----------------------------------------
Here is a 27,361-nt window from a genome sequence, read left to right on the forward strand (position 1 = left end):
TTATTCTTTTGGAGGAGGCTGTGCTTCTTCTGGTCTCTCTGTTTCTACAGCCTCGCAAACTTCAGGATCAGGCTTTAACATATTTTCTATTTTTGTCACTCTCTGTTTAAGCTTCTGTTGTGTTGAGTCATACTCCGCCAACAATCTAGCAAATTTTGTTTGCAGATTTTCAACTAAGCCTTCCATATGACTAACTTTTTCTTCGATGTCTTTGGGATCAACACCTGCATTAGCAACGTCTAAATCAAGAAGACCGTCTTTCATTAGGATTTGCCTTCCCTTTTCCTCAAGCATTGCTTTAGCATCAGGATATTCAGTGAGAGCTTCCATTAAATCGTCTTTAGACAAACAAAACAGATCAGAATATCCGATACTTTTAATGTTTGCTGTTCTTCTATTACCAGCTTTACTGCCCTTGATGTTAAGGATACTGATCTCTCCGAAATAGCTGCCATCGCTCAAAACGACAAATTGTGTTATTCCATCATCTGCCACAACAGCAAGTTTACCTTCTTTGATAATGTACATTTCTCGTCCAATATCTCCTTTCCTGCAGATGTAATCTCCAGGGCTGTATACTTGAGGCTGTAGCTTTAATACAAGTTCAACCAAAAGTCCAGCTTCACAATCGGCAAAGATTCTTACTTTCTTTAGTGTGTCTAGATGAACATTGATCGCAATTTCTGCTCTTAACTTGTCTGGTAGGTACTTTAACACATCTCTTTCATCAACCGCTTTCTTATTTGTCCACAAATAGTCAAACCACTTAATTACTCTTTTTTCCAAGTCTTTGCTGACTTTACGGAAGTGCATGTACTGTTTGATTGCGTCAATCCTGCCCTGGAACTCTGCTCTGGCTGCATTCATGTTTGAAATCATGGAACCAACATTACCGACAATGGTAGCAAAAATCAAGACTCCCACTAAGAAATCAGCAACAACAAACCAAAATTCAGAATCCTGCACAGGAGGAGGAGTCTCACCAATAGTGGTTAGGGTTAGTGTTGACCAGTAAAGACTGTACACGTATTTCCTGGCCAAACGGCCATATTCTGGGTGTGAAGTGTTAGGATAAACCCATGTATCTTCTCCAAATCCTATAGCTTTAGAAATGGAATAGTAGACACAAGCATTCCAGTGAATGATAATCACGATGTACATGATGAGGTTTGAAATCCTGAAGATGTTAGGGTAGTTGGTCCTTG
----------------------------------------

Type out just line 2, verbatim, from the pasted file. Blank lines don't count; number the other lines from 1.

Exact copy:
TTATTCTTTTGGAGGAGGCTGTGCTTCTTCTGGTCTCTCTGTTTCTACAGCCTCGCAAACTTCAGGATCAGGCTTTAACATATTTTCTATTTTTGTCACTCTCTGTTTAAGCTTCTGTTGTGTTGAGTCATACTCCGCCAACAATCTAGCAAATTTTGTTTGCAGATTTTCAACTAAGCCTTCCATATGACTAACTTTTTCTTCGATGTCTTTGGGATCAACACCTGCATTAGCAACGTCTAAATCAAGAAGACCGTCTTTCATTAGGATTTGCCTTCCCTTTTCCTCAAGCATTGCTTTAGCATCAGGATATTCAGTGAGAGCTTCCATTAAATCGTCTTTAGACAAACAAAACAGATCAGAATATCCGATACTTTTAATGTTTGCTGTTCTTCTATTACCAGCTTTACTGCCCTTGATGTTAAGGATACTGATCTCTCCGAAATAGCTGCCATCGCTCAAAACGACAAATTGTGTTATTCCATCATCTGCCACAACAGCAAGTTTACCTTCTTTGATAATGTACATTTCTCGTCCAATATCTCCTTTCCTGCAGATGTAATCTCCAGGGCTGTATACTTGAGGCTGTAGCTTTAATACAAGTTCAACCAAAAGTCCAGCTTCACAATCGGCAAAGATTCTTACTTTCTTTAGTGTGTCTAGATGAACATTGATCGCAATTTCTGCTCTTAACTTGTCTGGTAGGTACTTTAACACATCTCTTTCATCAACCGCTTTCTTATTTGTCCACAAATAGTCAAACCACTTAATTACTCTTTTTTCCAAGTCTTTGCTGACTTTACGGAAGTGCATGTACTGTTTGATTGCGTCAATCCTGCCCTGGAACTCTGCTCTGGCTGCATTCATGTTTGAAATCATGGAACCAACATTACCGACAATGGTAGCAAAAATCAAGACTCCCACTAAGAAATCAGCAACAACAAACCAAAATTCAGAATCCTGCACAGGAGGAGGAGTCTCACCAATAGTGGTTAGGGTTAGTGTTGACCAGTAAAGACTGTACACGTATTTCCTGGCCAAACGGCCATATTCTGGGTGTGAAGTGTTAGGATAAACCCATGTATCTTCTCCAAATCCTATAGCTTTAGAAATGGAATAGTAGACACAAGCATTCCAGTGAATGATAATCACGATGTACATGATGAGGTTTGAAATCCTGAAGATGTTAGGGTAGTTGGTCCTTG